Kathryn Davis 03:44

And what a crucial time.

Shima Baughman 03:47

Oh, exactly. That's exactly what it is. I think it's you know, exactly the time where we need to speak up and help convince our young people that there is a benefit to being part of a religious community, right. I don't think organized religion has had the best rap amongst Gen Z, but I think we're gonna change that.

Kathryn Davis 04:05

Well, and that's a really interesting attribute that maybe we can dig into a little bit later. But when you said to speak up, yeah. And how can we be meek and yet still speak up? Absolutely. I want to talk about that. So you were also born in Iran, and grew up in the US and did a program in Malawi, and Have you lived anywhere else?

Shima Baughman 04:31

I've lived in New York. I grew up mostly in New York. I did a Fulbright in Malawi doing pretrial detention work that kind of guided a lot of my criminal justice work. And I was in Iran till I was seven. So speak the language and have been back a few times, but that's mostly it. Yeah, I've been mostly New York and then I spent some time in Utah now... 10 years at University of Utah.

Kathryn Davis 04:52

What has living in all these different places and countries taught you about yourself?

Shima Baughman 04:57

That's a great question. I think There's so much that you learn when you move around and meet different kinds of people, I think the biggest thing I could think of is just the changes of faith in all the different places. So I grew up in a Muslim country, I was raised Muslim, we came to the US were able to stay in this country and decided to stay really, because we became Christian. So be more familiar with that community and all the changes, but yet the similarities and I actually recently returned from a trip to Israel, where I felt like, you know, all of God's people all over the world, right, are beloved, and he loves all of us. And there's so much to learn from all the different cultures and what God has taught all the people. And so I feel like, you know, having come from the Middle East, there's just so much to learn from all the different cultures and faiths. And so I think that's what I most appreciate, and being in the US where you can you have this freedom to worship and to speak. And I just feel so grateful that my path brought me to this country, honestly, and be able to practice my faith as I choose, which is not a liberty that everyone enjoys. And I really, I think that don't take it for granted, having family that can't worship or speak as they choose, you know.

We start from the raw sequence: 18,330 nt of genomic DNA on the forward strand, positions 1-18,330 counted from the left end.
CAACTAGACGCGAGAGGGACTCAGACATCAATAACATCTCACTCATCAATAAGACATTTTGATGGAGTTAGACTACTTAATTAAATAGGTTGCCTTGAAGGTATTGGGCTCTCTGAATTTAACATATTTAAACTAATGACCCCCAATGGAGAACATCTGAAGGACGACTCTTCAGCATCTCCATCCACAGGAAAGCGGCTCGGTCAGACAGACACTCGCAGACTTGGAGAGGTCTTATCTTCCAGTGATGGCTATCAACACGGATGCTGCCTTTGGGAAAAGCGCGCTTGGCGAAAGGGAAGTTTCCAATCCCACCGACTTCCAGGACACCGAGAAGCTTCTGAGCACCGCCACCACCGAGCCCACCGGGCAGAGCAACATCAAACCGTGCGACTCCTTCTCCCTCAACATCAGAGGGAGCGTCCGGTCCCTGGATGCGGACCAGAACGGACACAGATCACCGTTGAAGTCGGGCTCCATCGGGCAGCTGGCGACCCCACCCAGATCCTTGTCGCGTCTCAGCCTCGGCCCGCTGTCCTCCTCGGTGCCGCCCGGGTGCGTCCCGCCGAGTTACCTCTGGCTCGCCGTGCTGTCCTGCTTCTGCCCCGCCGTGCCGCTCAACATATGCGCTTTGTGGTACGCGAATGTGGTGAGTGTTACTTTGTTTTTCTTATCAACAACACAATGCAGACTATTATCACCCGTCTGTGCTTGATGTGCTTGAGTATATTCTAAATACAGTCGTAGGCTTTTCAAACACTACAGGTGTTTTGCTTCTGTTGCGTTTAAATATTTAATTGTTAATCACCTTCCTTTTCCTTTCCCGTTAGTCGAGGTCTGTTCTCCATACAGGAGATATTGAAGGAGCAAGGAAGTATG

Kathryn Davis 06:11

And how important that background will now be in the work you're about to take on.

Shima Baughman 06:16

Yeah, which I don't think it's by coincidence that God, you know, helped me find this way. Because I really do feel like if anyone can speak to the benefits of religious freedom of faith of you know, just having this backbone, I think it's me. I've benefited so tremendously from the gospel. And the restored gospel and being in the US where I can learn it, and freely practice it safely. It's it's such a blessing.

Kathryn Davis 06:44

It's really honestly such a testament to me that God puts us in the places he needs us to learn and grow to make a difference and a contribution in whatever sphere we're in.

Shima Baughman 06:58

Absolutely, absolutely. If we let his plan take over right, rather than our own, that's the lesson I'm keeping learning. I'm continuing to learn. Let Him guide he knows he'll put you in the right place, you know.

Kathryn Davis 07:11

Okay, so here's my last question for you. I know you have a sister who is a law professor at BYU as well.

Shima Baughman 07:18

So she actually used to, as well be a law professor at BYU. She now teaches at University of Irvine. So she's been there for a number of years there as well.

Kathryn Davis 07:26

And you're about to be a mom of two daughters. So what do you think is the best part about having a sister?

Shima Baughman 07:35

Oh, I love it. I think any sort of shared experience that you can have with someone that's like you, and I feel like the best I can explain is having a daughter because I've had three sons for a long time. And then, four years ago, I was blessed with a daughter and just having the similarities like the kind of instant bond. I feel like we both were instantly, kind of drawn together. And I think the same with my sister, my sister and I immigrated to this country together, we figured out how to be Americans together. Like I remember her giving me lessons like this, don't do this. Don't wear that. Like don't say this. And we were like, okay, okay, this is how it will be like, that was actively part of our upbringing. And I'm, I mean, if I didn't have a sister, I think I would be in a lot worse place right now. Didn't have someone to teach me all the ways.

Kathryn Davis 08:24

It's so true. Like, I love having those shared experiences with my sisters. I have two sisters. And yes, we're pretty different. But there's that commonality that brings us together and I love just knowing that no matter what, that they're gonna love me.

Shima Baughman 08:41

Absolutely, absolutely. That love of families is huge. And my family, I come from a really kind of close family. My dad came from eight siblings, my mom from four and they just their families are everything. My mom lives with currently, her sister and brother. They're just kind of it's our culture as well. So I love that closeness that yes, you're gonna love each other no matter what that is. Absolutely. I have another sister as well, who lives in Salt Lake City, which I get to see more. And she's awesome. And so yeah, it's it's great to have sisters, I think you're right.